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2010年12月27日 (月)


--The Asahi Shimbun, Dec. 24
EDITORIAL: New nuclear disarmament treaty

A new nuclear disarmament treaty aimed at reducing U.S. and Russian strategic nuclear weapons has taken a major step toward validation. The U.S. Senate, which had been reluctant to pass and ratify it, finally approved it eight months after it was signed.

With no prospects for the treaty to take effect, U.S. President Barack Obama's initiative for "a world without nuclear weapons" could have lost its footing. It is significant that the Senate approved it at the last moment and did not allow the initiative aimed at abolishing nuclear weapons to fall apart.

The development should provide momentum for the United States to ratify the Comprehensive Test Ban Treaty that President Obama mentioned in his April 2009 "Prague speech" and to strike a treaty on banning production of weapons-grade fissionable materials. Nuclear powers are also urged to step up their efforts for disarmament without delay.

In particular, we wish to make a request on future nuclear disarmament.

The United States and Russia are required to reduce the number of strategic nuclear warheads to 1,550 or fewer within seven years from the time the treaty takes effect. But even this figure means the two countries would still possess enormous capability to destroy civilization.

Instead of seven years, the countries should hasten negotiations for the treaty to cut the number of nuclear warheads to 1,000 or fewer. If possible, the next nuclear disarmament treaty should take effect before the next Nuclear Nonproliferation Treaty review conference slated for 2015.

It is also important to sound out consultations with nuclear powers other than the United States and Russia.

China has maintained the stance that the United States and Russia should take the lead in nuclear disarmament.

However, if prospects for each of the two countries to possess 1,000 nuclear warheads or fewer become likely, even China would no longer be able to escape the disarmament administration. Rather, it should positively propose multilateral consultations.

In particular, in Asia, the United States, China and related countries need to discuss how the regional arms control and security framework ought to be so as not to trigger an arms race in conventional forces.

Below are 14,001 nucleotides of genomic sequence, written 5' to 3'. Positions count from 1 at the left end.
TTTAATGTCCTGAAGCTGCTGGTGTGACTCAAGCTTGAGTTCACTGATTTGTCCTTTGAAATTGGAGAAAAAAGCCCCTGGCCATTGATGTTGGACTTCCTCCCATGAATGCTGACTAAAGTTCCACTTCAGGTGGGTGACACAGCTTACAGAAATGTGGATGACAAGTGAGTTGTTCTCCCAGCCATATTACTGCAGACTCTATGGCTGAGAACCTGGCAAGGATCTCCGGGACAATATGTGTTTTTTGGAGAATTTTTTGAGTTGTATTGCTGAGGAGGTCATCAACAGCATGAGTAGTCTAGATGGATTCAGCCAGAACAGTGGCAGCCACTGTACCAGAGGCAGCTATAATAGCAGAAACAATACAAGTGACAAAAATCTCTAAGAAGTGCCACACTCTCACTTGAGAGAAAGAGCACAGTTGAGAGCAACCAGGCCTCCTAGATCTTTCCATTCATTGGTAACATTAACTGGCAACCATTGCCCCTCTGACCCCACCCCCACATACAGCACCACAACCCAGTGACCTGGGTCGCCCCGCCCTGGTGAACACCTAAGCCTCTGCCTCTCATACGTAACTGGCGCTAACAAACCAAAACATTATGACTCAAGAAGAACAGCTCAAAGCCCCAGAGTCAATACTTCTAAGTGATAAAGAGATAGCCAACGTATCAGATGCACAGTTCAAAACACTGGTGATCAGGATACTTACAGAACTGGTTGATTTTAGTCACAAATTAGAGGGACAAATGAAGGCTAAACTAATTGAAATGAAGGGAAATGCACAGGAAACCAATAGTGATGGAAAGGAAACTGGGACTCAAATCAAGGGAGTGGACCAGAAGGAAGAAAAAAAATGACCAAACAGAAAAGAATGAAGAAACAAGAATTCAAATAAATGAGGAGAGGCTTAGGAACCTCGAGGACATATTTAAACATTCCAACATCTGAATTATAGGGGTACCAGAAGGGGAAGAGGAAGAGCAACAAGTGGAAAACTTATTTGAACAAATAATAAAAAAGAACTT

As a country that suffered atomic bombings, Japan has an important role to appeal to other countries and present a new initiative. We must also not forget that it would also benefit Japan's own security.

For the new treaty to take effect, ratification by Russia is indispensable. Russia's nuclear missiles are rapidly aging. Without the treaty, the cost of renewing them will weigh heavily on the country. In that sense, the treaty is also reasonable for Russia and should be ratified as soon as possible.

Former U.S. secretaries of state and defense of the former Republican administration have expressed their support for the new treaty one after another. Despite such circumstances, the approval had been put off because there is strong reluctance within the Republican Party to help Obama score a point.

Unless Washington advances nuclear disarmament, its position to call for the nonproliferation of nuclear weapons would weaken and directly affect the security of the United States and its allies.

The Republican Party's stance of dragging nuclear disarmament due to its partisan interests makes light of the will of many countries that aim at "a world without nuclear weapons" under the Nuclear Nonproliferation Treaty. We strongly urge the Republican Party to reflect on its behavior.


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